Corpus Christi


On this feast of Corpus Christi, the Lord feeds us with the bread of his Word and the bread of his Eucharistic Body.

We have set before us on the table of his Word, a three course meal. Four squared if you take into account the mid meal psalm. Or, if you prefer a sandwich type meal, think of the first reading and the gospel as the bread, with the institution narrative in the second reading as the meat of the meal, with the psalm thrown in as a kind of complimentary relish.

What do these readings have to teach us on this feast of the Body and Blood of Christ?

The first reading is focused on the mysterious figure of Melchizedek, a King and Priest of a place called Salem which means peace. Melchizedek is referred to as a ‘Priest of the most High God’. He offers a sacrifice of Bread and Wine and pronounces a prayer of blessing over Abraham, our father in faith. Melchizedek only shows up three times in the Bible. First, here in Genesis, to establish continuity between the covenant of Abraham and God’s universal covenant with the whole of humanity. Secondly, in the words of our Psalm. “You are a Priest forever, according to the order of Melchizedek”. A text meant to establish continuity between the Royal line of David and the pre Jewish Jerusalem royal line represented by Melchizedek. Thirdly, and more elaborately in the book of Hebrews, where the connection between Christ and Melchizedek is fed to us as meat and not milk. But that is an aside.

In short, Melchizedek’s thanks giving offering of the non bloody sacrifice of Bread and Wine, is woven into the story of Jesus and his Eucharistic sacrifice of his body and blood. The CCC (1544) says, “The Christian tradition considers Melchizedek, “priest of God Most High,” as a prefiguration of the priesthood of Christ, the unique “high priest after the order of Melchizedek”;16 “holy, blameless, unstained.” There is also a prayer referencing Melchizedek during the ordination of a Catholic Priest.

As Catholics we may be more familiar with the other place where Melchizedek is mentioned in the tradition. Namely, during the First Eucharistic Prayer. “Be pleased to look upon these offerings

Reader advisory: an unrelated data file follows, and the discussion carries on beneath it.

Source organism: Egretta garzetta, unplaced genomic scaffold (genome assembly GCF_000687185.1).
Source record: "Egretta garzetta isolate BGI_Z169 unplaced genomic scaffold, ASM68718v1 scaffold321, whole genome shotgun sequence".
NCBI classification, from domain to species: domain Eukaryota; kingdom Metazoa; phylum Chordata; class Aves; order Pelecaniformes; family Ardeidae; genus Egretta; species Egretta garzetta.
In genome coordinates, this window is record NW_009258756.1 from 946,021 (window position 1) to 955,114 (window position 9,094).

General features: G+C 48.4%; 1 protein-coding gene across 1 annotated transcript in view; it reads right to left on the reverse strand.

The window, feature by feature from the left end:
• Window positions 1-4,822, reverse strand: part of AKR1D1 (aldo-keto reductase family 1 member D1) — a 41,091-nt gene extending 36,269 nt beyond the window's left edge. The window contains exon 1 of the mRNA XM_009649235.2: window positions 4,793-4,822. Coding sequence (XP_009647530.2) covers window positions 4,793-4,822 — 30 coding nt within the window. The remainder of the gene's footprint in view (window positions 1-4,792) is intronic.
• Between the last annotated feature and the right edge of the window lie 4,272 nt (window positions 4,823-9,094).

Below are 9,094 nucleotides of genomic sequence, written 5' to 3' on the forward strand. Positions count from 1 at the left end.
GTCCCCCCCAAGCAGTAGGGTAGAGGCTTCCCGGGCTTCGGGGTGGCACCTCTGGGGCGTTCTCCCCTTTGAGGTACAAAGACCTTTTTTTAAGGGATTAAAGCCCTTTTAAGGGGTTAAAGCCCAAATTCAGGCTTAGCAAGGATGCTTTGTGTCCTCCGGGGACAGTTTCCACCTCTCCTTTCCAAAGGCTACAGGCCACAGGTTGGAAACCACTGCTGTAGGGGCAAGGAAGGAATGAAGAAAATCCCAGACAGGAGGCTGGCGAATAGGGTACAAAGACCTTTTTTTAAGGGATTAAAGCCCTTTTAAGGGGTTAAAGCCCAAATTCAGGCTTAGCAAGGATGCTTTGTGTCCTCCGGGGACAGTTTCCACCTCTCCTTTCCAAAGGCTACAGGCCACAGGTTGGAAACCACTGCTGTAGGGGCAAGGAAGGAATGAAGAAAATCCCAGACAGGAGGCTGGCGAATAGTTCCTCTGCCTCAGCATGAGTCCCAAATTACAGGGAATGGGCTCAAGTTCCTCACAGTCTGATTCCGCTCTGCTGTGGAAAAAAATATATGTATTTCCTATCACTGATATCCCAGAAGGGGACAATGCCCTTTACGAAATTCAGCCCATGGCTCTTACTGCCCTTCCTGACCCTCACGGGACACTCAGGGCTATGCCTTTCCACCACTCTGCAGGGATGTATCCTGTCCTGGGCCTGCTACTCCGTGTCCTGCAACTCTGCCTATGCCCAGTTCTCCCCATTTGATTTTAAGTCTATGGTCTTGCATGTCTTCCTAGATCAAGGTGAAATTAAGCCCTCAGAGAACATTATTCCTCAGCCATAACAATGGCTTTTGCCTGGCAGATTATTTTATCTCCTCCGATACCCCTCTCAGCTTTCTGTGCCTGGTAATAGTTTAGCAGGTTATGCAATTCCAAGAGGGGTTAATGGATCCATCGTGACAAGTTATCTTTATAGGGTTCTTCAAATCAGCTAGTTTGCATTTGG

with a serene and kindly countenance,
and to accept them,
as once you were pleased to accept 
the gifts of your servant Abel the just,
the sacrifice of Abraham, our father in faith,
and the offering of your high priest Melchizedek,
a holy sacrifice, a spotless victim.”

Again, notice the connection between ‘the offering of your high priest Melchizedek’, and the Eucharistic sacrifice of Christ. It’s a way of saying that Jesus is the universal priest, the priest of all creation.

Now for the other slice of bread in our sandwich feast today. The story of the multiplication of the loaves and fishes is the only miracle that shows up in all four gospels. This tells us that it was considered a very important story in the Early Church. First of all it is a story with echos of central narratives from the Old Testament. Moses and the Manna in the Desert, and the prophet  Elisha’s feeding of the hundred in the wilderness. Jesus fulfills both the Law and the Prophets, and he does so by feeding us with the Bread of his Body, which in the Early Church was also represented as a fish. So when the Early Christian heard the words, “And taking the five loaves and the two fish, he looked up to heaven, and blessed and broke them, and gave them to the disciples to set before the crowd”; they would have heard not only the story of the Exodus and the manna, not only the story of Elisha feeding the hundred. But also an echo of the Eucharistic words they heard whenever they gathered together to ‘do this in remembrance of me’. Bread in the wilderness, to sustain them and us on our desert journey. A Feast with lots left over, a surplus, in excess, pressed down, shaken together, running over.

And so we come briefly to our final text. The meat in our sandwich. From St. first Corinthians. Paul begins with the words. “For I received from the Lord what I also handed on to you”. Paul is faithfully handing on (tradere) a well established core tradition that he has received  from others. Then follows what we have come to know as the ‘institution narrative’, the very words Jesus used when he gave us the Eucharist on ‘the night he was betrayed’, that first Holy Thursday. There are actually four virtually identical versions of this same ‘institution narrative’ found in the New Testament, Matthew, Mark, Luke, this one Paul passes on the the Early Christian community in Corinth.

What was happening in Corinth was that the core meaning of the Eucharist was being obscured and swallowed up by its being a part of a larger Agape fellowship meal. This larger festive context was causing people to miss the meaning of ‘take eat, this is my body, do this in memory of me’. Of course, the Agape meal, eating together with our fellow Christians, and the moral task of feeding the hungry, remain part of the meaning of the Eucharist, but Paul calls us back to the core proclamation, it’s core meaning. Jesus feeding and sustaining us with the Bread of his Body, broken for us, and the Cup of his Blood, poured out for us. Asking us, sending us, to do this in memory of him. Not just some vague memory, a simple calling to mind of something from the past, but Anamnesis, making this same saving event present in the here and now, whenever we go to mass.  Being sent, filling it up with our own brokenness, poured out for the other.